Figure 7 shows the predictions of NN and MT against the validation data. Ideally, the predictions would lie on one line. For better visibility of the data points, a small section from the center is shown enlarged. In general, it can be concluded that both NN and MT can reproduce the values of the RVE with a small error. Systematic errors, such as a greater deviation with higher stiffness, cannot be determined here for the NN.
Further information about the accuracy of the NN in comparison with the MT method can be obtained in Figure 8. Here, for each stiffness entry a box plot with the relative error
E r e l = C d a t a C p r e C d a t a
is shown. C d a t a is provided by the RVEs and only validation data are used.
With the NN method, the median of all relative errors is approximately zero, the interquartile distance is between 1.5% and 2.2%. Some outliers are in the range of 2.5% to 15 %. Note that the statistic distribution of relative errors is not only based on insufficient prediction, but also on the statistical deviation of the RVEs (see Section 2). Therefore, it can be concluded that NN is very well suited to predict the average stiffness of short fiber reinforced plastics.
With MT the absolute value of the mean error for the off-diagonal entries ( C 12 , C 13 , C 23 ) and the shear entries ( C 44 , C 55 , C 66 ) is approximately 3%. While the values are too high for the off-diagonal entries, they are too low for the shear entries. Moreover, the interquartile distances of 3.6–4.4% for the shear entries are significantly larger than those of the main entries ( C 11 , C 22 , C 33 ) with 1.4–1.6%. As with the NN, the outliers also lie in a range from 5% to 20%. Comparing both methods with each other shows that the NN is on average more precise than the MT. Moreover, with the NN there is no systematic deviation for the median error. In normal directions, both methods perform similarly.
Figure 9 further clarifies the difference between predictions of NN and MT. A matrix of comparisons with the stiffness values ( C 11 , C 12 , C 22 , C 44 ) in the rows and the input parameters ( E M , n u M , a R , v F ) in the columns is shown. These input parameters are constant for one entry of the matrix except that one which is varied in the associated column. The fiber orientation is chosen to be represented by three typical orientations (almost transversal isotropic, planar isotropic, and isotropic). The input parameters for the prediction are presented in Table 2.
Figure 9 shows that both methods provide almost identical predictions of the stiffness entry C 11 and C 22 for all input parameters. Larger differences can be observed for C 12 depending on the aspect ratio a R and the fiber volume fraction v f .
In both cases, the calculated stiffness value of MT is greater than that of NN. A possible explanation for the differences may be the assumptions of MT. On the one hand, the ellipsoid fiber geometry, especially with small aspect ratios, could lead to the deviation from the NN for C 12 . On the other hand, the assumption of homogeneous matrix stress is an explanation for the differences with increasing fiber volume content. However, it is interesting here that this is much more pronounced for off-diagonal entries than for the other stiffness entries. Further differences can be found in C 44 . Here, apart from E M , a difference can generally be found, usually with the higher values for the MT method. An exception is the prediction for aspect ratio with planar isotropic fiber orientation. Finally, the question of whether a combined dataset (cf. Section 2) is applicable can be answered. Neither in Figure 7 nor Figure 8 are systematic errors of the NN to be recognized. This indicates that no overfitting occurs at a Poisson’s ratio of 0.42 at the expense of other Poisson’s ratios. This is also supported by Figure 9, where the calculated values C 11 , C 12 and C 22 independent of the Poisson’s ratio do not deviate much from the MT. Only for the shear entry C 44 can larger deviations be recognized. However, these are more likely to be attributed to the general deviation (compared to the RVEs) of the MT prediction of C 44 . In addition, no statistically significant deviations of the NN can be found with a fiber volume fraction of less than 0.05. Therefore, it can be validated that an existing dataset can be extended by one more input parameter and numerically costly combinations of input parameters can be avoided if already enough data are available.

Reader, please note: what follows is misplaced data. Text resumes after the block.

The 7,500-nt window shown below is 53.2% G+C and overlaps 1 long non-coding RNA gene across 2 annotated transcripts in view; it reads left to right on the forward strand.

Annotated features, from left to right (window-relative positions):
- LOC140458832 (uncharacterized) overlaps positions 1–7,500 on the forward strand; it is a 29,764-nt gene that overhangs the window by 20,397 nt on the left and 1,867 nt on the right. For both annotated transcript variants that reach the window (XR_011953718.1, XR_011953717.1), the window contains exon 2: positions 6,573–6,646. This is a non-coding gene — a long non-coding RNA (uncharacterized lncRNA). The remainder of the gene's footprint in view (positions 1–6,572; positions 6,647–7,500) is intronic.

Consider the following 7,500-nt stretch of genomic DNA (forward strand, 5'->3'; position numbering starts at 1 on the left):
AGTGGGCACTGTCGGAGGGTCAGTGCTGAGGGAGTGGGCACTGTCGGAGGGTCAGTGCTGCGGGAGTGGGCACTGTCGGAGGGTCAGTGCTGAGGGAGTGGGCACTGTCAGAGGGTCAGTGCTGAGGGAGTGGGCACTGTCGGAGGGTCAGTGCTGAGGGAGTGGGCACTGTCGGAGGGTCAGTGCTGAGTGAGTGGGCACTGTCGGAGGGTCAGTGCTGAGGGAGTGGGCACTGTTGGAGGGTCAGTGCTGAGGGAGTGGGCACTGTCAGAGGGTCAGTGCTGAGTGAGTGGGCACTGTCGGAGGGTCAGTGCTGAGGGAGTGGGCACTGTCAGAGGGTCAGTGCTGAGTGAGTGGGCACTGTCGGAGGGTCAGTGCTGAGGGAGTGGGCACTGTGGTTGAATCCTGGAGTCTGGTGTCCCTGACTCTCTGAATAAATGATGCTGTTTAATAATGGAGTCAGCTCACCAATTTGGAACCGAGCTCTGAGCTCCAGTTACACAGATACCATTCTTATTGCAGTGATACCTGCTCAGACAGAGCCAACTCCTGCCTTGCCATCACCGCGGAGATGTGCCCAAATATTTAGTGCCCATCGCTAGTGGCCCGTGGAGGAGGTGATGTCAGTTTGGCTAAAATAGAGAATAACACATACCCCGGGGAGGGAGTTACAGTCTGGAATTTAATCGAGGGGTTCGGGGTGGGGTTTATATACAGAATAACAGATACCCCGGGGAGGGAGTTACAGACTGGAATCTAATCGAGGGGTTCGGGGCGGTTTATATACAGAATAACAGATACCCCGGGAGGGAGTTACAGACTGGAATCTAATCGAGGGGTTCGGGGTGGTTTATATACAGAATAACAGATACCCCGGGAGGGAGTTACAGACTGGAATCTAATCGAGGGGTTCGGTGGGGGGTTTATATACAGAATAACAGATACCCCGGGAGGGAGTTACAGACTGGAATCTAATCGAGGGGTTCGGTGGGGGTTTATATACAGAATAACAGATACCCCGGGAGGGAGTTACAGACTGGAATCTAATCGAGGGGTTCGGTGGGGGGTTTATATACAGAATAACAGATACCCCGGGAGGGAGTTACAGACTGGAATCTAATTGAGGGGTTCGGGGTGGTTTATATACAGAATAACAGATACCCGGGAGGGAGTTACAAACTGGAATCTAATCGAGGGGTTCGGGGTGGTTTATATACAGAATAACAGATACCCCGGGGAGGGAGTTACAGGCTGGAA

4. Conclusions

In this paper, an artificial neural network is developed and trained to predict the elastic properties of short fiber reinforced plastics. Representative volume elements are used as a data basis for this. For an input parameter field as wide as possible, Young’s modulus of the matrix, Poisson’s ratio of the matrix, aspect ratio, fiber volume fraction, and fiber orientation are varied.
With two separate data sets, it can be validated that an existing dataset can be extended by more input parameters without a loss of prediction accuracy. Moreover, it is shown that numerically costly combinations for the RVE creation can be avoided.
In principle, the prediction of the effective composite properties with the neural network is very accurate and robust. An optimal architecture of the neural network is found with 2 hidden layers, each with 18 neurons and an “Elu” activation function. The input and output layers are implemented with a linear activation function.
Compared to a two-step homogenization using the Mori–Tanaka method, the neural network performs equally ( C 11 ,   C 22 ,   C 33 ) or slightly better ( C 12 ,   C 13 ,   C 44 ,   C 55 ,   C 66 ) in calculating the mean elastic properties of short fiber-reinforced composites.